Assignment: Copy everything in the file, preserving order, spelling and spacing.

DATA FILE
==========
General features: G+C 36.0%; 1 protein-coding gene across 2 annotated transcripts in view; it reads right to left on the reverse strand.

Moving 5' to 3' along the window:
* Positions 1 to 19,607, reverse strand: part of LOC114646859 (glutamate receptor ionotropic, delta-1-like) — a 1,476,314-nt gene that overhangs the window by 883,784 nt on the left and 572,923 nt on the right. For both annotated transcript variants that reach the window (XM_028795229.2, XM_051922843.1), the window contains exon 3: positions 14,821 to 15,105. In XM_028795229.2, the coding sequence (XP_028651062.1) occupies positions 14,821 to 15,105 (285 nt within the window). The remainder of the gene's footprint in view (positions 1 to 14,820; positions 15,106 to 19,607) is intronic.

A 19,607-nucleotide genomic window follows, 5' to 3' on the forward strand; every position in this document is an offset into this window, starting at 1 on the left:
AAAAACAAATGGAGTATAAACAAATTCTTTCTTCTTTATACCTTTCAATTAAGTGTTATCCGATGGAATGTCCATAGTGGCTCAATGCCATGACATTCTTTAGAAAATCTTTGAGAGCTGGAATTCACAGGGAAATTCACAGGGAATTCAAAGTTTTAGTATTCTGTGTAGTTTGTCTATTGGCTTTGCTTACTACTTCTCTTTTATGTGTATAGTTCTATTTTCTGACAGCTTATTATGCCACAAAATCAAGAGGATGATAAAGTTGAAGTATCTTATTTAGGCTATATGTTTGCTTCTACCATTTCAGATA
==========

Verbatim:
General features: G+C 36.0%; 1 protein-coding gene across 2 annotated transcripts in view; it reads right to left on the reverse strand.

Moving 5' to 3' along the window:
* Positions 1 to 19,607, reverse strand: part of LOC114646859 (glutamate receptor ionotropic, delta-1-like) — a 1,476,314-nt gene that overhangs the window by 883,784 nt on the left and 572,923 nt on the right. For both annotated transcript variants that reach the window (XM_028795229.2, XM_051922843.1), the window contains exon 3: positions 14,821 to 15,105. In XM_028795229.2, the coding sequence (XP_028651062.1) occupies positions 14,821 to 15,105 (285 nt within the window). The remainder of the gene's footprint in view (positions 1 to 14,820; positions 15,106 to 19,607) is intronic.

A 19,607-nucleotide genomic window follows, 5' to 3' on the forward strand; every position in this document is an offset into this window, starting at 1 on the left:
AAAAACAAATGGAGTATAAACAAATTCTTTCTTCTTTATACCTTTCAATTAAGTGTTATCCGATGGAATGTCCATAGTGGCTCAATGCCATGACATTCTTTAGAAAATCTTTGAGAGCTGGAATTCACAGGGAAATTCACAGGGAATTCAAAGTTTTAGTATTCTGTGTAGTTTGTCTATTGGCTTTGCTTACTACTTCTCTTTTATGTGTATAGTTCTATTTTCTGACAGCTTATTATGCCACAAAATCAAGAGGATGATAAAGTTGAAGTATCTTATTTAGGCTATATGTTTGCTTCTACCATTTCAGATA